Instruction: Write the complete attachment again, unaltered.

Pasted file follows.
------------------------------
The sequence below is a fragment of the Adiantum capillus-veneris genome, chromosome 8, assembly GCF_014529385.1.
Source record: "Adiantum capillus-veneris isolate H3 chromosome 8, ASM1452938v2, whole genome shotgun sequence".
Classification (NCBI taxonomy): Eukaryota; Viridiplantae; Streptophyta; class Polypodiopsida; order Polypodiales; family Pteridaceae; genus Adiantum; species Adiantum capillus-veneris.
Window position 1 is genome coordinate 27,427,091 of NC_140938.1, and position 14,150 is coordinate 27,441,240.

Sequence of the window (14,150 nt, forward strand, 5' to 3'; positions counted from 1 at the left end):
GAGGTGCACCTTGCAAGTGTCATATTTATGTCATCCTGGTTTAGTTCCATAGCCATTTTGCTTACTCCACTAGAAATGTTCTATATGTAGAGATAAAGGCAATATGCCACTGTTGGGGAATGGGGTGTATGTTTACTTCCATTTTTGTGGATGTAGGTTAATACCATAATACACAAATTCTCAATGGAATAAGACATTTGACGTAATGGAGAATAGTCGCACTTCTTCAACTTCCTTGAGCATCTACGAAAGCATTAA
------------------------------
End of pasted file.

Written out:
The sequence below is a fragment of the Adiantum capillus-veneris genome, chromosome 8, assembly GCF_014529385.1.
Source record: "Adiantum capillus-veneris isolate H3 chromosome 8, ASM1452938v2, whole genome shotgun sequence".
Classification (NCBI taxonomy): Eukaryota; Viridiplantae; Streptophyta; class Polypodiopsida; order Polypodiales; family Pteridaceae; genus Adiantum; species Adiantum capillus-veneris.
Window position 1 is genome coordinate 27,427,091 of NC_140938.1, and position 14,150 is coordinate 27,441,240.

Sequence of the window (14,150 nt, forward strand, 5' to 3'; positions counted from 1 at the left end):
GAGGTGCACCTTGCAAGTGTCATATTTATGTCATCCTGGTTTAGTTCCATAGCCATTTTGCTTACTCCACTAGAAATGTTCTATATGTAGAGATAAAGGCAATATGCCACTGTTGGGGAATGGGGTGTATGTTTACTTCCATTTTTGTGGATGTAGGTTAATACCATAATACACAAATTCTCAATGGAATAAGACATTTGACGTAATGGAGAATAGTCGCACTTCTTCAACTTCCTTGAGCATCTACGAAAGCATTAA